The same thing that happened to Amsterdam. We've got this free time share
    in Key West, Florida that we're looking to trade-in for a location somewhere
    else in the world. Unfortunately, you can only go to a place where a
    time-share owner is willing to trade during the week you want to go. We
    couldn't get a place in the Netherlands, couldn't get one in Italy, and now
    I just found out that Eastern Canada isn't going to work out, either.

    We've done Montreal, Toronto, and Ottawa and loved them all. It looks like
    we may just settle for the Cape Cod/Martha's Vineyard/Nantucket area this
    time around. We haven't been there yet and can never get a hotel room
    during the season. Perhaps we'll have more luck with a time share.

    Either way, we need a good bike-friendly vacation, as all we do is work and
    eat these days! So any ideas, other than the obvious bike trails, for this
    region?


    "Steve B." <[email protected]> wrote in message
    news:[email protected]
    > Echoing some of Rolands comments:
    >
    > <[email protected]> wrote in message
    >
    >> If your wife is not a Strong rider I would forget Newfoundlander and
    >> Labrador. They are beautiful but not flat. Nova Scotia is flat but in
    >> my opinion not very interesting.

    >
    > Newfoundland is also a long trip to get to. From LI, a full day to the
    > ferry in Bar Harbor or Portland, Maine. A 3 hr. (Bar Harbor to Yarmouth
    > on the Cat, or a 12 hr. Portland to Yarmouth overnight) ferry ride. A
    > day's travel up the length of Nova Scotia. A ferry ride to Newfie, which
    > is either short (6 hrs.) to Port aux Basques on the SW coast, or 14 hrs.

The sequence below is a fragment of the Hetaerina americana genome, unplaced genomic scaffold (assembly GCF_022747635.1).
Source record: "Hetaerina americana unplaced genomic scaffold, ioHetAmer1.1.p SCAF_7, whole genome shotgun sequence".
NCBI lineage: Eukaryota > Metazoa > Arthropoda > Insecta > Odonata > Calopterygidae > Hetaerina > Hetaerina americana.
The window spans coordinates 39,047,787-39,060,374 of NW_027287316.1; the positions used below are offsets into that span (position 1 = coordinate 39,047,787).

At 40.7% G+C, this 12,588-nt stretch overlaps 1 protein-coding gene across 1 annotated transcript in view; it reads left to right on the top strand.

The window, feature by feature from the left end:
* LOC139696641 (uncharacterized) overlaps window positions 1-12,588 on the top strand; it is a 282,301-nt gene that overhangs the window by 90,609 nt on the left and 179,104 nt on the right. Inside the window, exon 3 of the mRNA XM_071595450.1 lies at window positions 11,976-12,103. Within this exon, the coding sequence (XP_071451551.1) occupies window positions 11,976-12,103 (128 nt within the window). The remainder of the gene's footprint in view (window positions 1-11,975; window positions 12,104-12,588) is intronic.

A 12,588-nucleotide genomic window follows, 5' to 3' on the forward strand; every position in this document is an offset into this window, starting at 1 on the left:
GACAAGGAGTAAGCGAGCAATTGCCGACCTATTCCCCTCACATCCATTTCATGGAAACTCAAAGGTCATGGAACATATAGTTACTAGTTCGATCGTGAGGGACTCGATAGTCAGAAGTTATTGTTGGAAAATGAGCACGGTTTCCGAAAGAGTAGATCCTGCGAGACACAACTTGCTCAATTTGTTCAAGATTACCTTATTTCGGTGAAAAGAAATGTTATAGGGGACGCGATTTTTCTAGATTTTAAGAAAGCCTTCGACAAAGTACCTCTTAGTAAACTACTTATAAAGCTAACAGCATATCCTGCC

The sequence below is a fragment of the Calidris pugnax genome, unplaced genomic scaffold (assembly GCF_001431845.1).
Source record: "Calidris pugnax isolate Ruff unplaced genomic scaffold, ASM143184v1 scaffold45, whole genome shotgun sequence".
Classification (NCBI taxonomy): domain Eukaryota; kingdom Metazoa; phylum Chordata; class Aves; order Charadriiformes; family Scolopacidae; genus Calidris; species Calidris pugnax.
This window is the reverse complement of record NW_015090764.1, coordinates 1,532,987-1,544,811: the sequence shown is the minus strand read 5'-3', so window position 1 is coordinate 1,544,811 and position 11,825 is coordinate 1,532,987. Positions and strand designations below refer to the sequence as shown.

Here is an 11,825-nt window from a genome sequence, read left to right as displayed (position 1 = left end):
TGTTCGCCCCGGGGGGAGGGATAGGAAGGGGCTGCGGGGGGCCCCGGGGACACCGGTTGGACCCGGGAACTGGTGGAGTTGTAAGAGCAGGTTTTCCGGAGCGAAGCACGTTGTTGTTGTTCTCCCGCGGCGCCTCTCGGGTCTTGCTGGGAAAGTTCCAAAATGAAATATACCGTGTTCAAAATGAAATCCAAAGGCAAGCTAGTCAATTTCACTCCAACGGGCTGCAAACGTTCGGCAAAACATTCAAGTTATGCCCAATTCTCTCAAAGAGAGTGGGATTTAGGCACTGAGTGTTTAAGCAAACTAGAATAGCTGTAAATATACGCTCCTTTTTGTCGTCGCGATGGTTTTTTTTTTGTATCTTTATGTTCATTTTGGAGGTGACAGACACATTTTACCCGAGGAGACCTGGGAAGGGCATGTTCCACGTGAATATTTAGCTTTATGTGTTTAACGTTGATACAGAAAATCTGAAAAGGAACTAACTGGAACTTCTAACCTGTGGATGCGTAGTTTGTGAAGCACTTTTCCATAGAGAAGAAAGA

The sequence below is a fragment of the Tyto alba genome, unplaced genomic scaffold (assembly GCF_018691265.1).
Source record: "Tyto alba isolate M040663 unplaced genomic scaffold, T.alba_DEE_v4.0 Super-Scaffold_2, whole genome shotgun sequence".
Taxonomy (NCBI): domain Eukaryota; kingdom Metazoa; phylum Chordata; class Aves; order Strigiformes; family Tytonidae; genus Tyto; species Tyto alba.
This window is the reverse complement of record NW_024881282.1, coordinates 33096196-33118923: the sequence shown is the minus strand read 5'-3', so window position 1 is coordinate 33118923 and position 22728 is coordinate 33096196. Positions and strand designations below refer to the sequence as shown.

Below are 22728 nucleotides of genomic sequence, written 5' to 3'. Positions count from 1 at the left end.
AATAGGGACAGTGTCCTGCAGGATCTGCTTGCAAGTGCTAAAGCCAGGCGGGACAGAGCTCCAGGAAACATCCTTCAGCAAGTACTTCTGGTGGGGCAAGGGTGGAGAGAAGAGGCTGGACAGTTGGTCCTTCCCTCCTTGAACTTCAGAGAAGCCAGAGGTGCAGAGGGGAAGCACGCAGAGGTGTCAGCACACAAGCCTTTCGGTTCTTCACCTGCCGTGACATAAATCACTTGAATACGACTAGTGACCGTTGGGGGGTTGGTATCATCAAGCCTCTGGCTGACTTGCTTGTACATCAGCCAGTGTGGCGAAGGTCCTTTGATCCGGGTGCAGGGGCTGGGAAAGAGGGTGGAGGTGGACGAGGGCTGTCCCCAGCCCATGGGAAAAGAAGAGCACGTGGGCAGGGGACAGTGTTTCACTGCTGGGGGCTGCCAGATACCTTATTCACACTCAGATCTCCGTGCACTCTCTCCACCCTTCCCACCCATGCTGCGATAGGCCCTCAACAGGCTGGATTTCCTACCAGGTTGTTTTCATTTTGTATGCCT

> to Argentia. Then a beautiful landscape with a few roads. Figure 2-1/2
    > days of travel to GET there. It's also not flat once you're there.
    > You'll come home with a lot of photo's of moose and trees (Grin).
    >
    > Prince Edward Island is also very pretty, very flat, very friendly and has
    > good riding, though you may get bored. Maybe 2-3 days to see it all on a
    > bike. Go there if you like lobsters.
    >
    > The SW coast of Nova Scotia is very pretty as well, not very hilly, lot's
    > of roads out to light houses, with terrific views. Good riding down here
    > from Yarmouth east to Halifax. All roads though, sometimes crowded with
    > barely mobile homes.
    >
    > So maybe a trip to Bar Harbor, ride the bike paths at Acadia Nat'l Park,
    > then a ferry to Yarmouth, NS, ride some of the shore, then over to PEI,
    > then up the Saint Lawrence to Montreal ?.
    >
    > What happened to Italy ?.
    >
    > SB
    >
     
  7. Cyclotique

    Cyclotique Guest

    NY Rides <[email protected]> wrote:

    > My wife and I are still searching for our next bike-friendly vacation
    > destination. Last year, we spent some time in Toronto and Ottawa, bit great
    > biking cities, in my opinion.
    >
    > This year, we've got a free timeshare to use and we don't know what to do
    > with it. We're from New York and have billions of air miles to burn.
    > However, we don't really want to travel overseas given the current world
    > situation.
    >